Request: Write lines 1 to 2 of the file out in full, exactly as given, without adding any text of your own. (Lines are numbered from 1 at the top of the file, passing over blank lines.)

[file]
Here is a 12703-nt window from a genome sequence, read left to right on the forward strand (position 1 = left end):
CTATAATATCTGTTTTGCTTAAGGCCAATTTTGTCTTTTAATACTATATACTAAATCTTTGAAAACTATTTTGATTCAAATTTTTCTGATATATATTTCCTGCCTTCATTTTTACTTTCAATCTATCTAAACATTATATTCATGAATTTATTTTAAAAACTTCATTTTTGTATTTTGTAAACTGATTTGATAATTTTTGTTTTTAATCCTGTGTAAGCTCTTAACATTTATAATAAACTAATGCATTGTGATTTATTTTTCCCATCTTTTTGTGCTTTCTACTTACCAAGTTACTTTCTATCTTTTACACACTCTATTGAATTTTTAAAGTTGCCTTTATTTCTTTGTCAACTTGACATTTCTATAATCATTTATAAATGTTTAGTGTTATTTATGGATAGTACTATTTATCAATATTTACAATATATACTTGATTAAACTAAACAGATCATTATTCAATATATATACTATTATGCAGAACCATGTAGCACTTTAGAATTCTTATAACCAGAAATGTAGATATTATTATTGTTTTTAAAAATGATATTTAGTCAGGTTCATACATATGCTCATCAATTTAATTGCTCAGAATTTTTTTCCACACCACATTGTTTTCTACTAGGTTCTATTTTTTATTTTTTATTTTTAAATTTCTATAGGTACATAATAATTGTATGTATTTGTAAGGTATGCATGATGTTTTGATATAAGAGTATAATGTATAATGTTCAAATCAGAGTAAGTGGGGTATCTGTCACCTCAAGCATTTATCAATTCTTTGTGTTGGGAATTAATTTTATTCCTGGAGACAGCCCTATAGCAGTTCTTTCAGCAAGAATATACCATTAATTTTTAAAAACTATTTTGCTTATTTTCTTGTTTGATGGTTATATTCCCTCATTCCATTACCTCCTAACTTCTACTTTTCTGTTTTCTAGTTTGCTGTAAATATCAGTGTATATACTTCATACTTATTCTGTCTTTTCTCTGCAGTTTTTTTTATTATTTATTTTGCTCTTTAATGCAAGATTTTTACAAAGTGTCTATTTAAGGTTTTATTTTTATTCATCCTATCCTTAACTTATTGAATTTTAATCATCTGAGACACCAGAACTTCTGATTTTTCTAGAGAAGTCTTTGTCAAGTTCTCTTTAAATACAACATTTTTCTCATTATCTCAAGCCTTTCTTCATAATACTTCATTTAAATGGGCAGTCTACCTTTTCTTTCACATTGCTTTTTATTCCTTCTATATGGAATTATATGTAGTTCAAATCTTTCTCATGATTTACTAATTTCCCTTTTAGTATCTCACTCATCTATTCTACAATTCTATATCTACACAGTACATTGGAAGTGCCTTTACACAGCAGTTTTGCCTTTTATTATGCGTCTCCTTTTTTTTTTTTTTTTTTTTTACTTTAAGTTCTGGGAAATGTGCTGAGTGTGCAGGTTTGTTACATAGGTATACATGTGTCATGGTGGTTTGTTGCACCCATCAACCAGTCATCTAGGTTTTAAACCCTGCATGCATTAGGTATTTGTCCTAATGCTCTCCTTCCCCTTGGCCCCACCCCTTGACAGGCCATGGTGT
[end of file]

Here is a 12703-nt window from a genome sequence, read left to right on the forward strand (position 1 = left end):
CTATAATATCTGTTTTGCTTAAGGCCAATTTTGTCTTTTAATACTATATACTAAATCTTTGAAAACTATTTTGATTCAAATTTTTCTGATATATATTTCCTGCCTTCATTTTTACTTTCAATCTATCTAAACATTATATTCATGAATTTATTTTAAAAACTTCATTTTTGTATTTTGTAAACTGATTTGATAATTTTTGTTTTTAATCCTGTGTAAGCTCTTAACATTTATAATAAACTAATGCATTGTGATTTATTTTTCCCATCTTTTTGTGCTTTCTACTTACCAAGTTACTTTCTATCTTTTACACACTCTATTGAATTTTTAAAGTTGCCTTTATTTCTTTGTCAACTTGACATTTCTATAATCATTTATAAATGTTTAGTGTTATTTATGGATAGTACTATTTATCAATATTTACAATATATACTTGATTAAACTAAACAGATCATTATTCAATATATATACTATTATGCAGAACCATGTAGCACTTTAGAATTCTTATAACCAGAAATGTAGATATTATTATTGTTTTTAAAAATGATATTTAGTCAGGTTCATACATATGCTCATCAATTTAATTGCTCAGAATTTTTTTCCACACCACATTGTTTTCTACTAGGTTCTATTTTTTATTTTTTATTTTTAAATTTCTATAGGTACATAATAATTGTATGTATTTGTAAGGTATGCATGATGTTTTGATATAAGAGTATAATGTATAATGTTCAAATCAGAGTAAGTGGGGTATCTGTCACCTCAAGCATTTATCAATTCTTTGTGTTGGGAATTAATTTTATTCCTGGAGACAGCCCTATAGCAGTTCTTTCAGCAAGAATATACCATTAATTTTTAAAAACTATTTTGCTTATTTTCTTGTTTGATGGTTATATTCCCTCATTCCATTACCTCCTAACTTCTACTTTTCTGTTTTCTAGTTTGCTGTAAATATCAGTGTATATACTTCATACTTATTCTGTCTTTTCTCTGCAGTTTTTTTTATTATTTATTTTGCTCTTTAATGCAAGATTTTTACAAAGTGTCTATTTAAGGTTTTATTTTTATTCATCCTATCCTTAACTTATTGAATTTTAATCATCTGAGACACCAGAACTTCTGATTTTTCTAGAGAAGTCTTTGTCAAGTTCTCTTTAAATACAACATTTTTCTCATTATCTCAAGCCTTTCTTCATAATACTTCATTTAAATGGGCAGTCTACCTTTTCTTTCACATTGCTTTTTATTCCTTCTATATGGAATTATATGTAGTTCAAATCTTTCTCATGATTTACTAATTTCCCTTTTAGTATCTCACTCATCTATTCTACAATTCTATATCTACACAGTACATTGGAAGTGCCTTTACACAGCAGTTTTGCCTTTTATTATGCGTCTCCTTTTTTTTTTTTTTTTTTTTTACTTTAAGTTCTGGGAAATGTGCTGAGTGTGCAGGTTTGTTACATAGGTATACATGTGTCATGGTGGTTTGTTGCACCCATCAACCAGTCATCTAGGTTTTAAACCCTGCATGCATTAGGTATTTGTCCTAATGCTCTCCTTCCCCTTGGCCCCACCCCTTGACAGGCCATGGTGT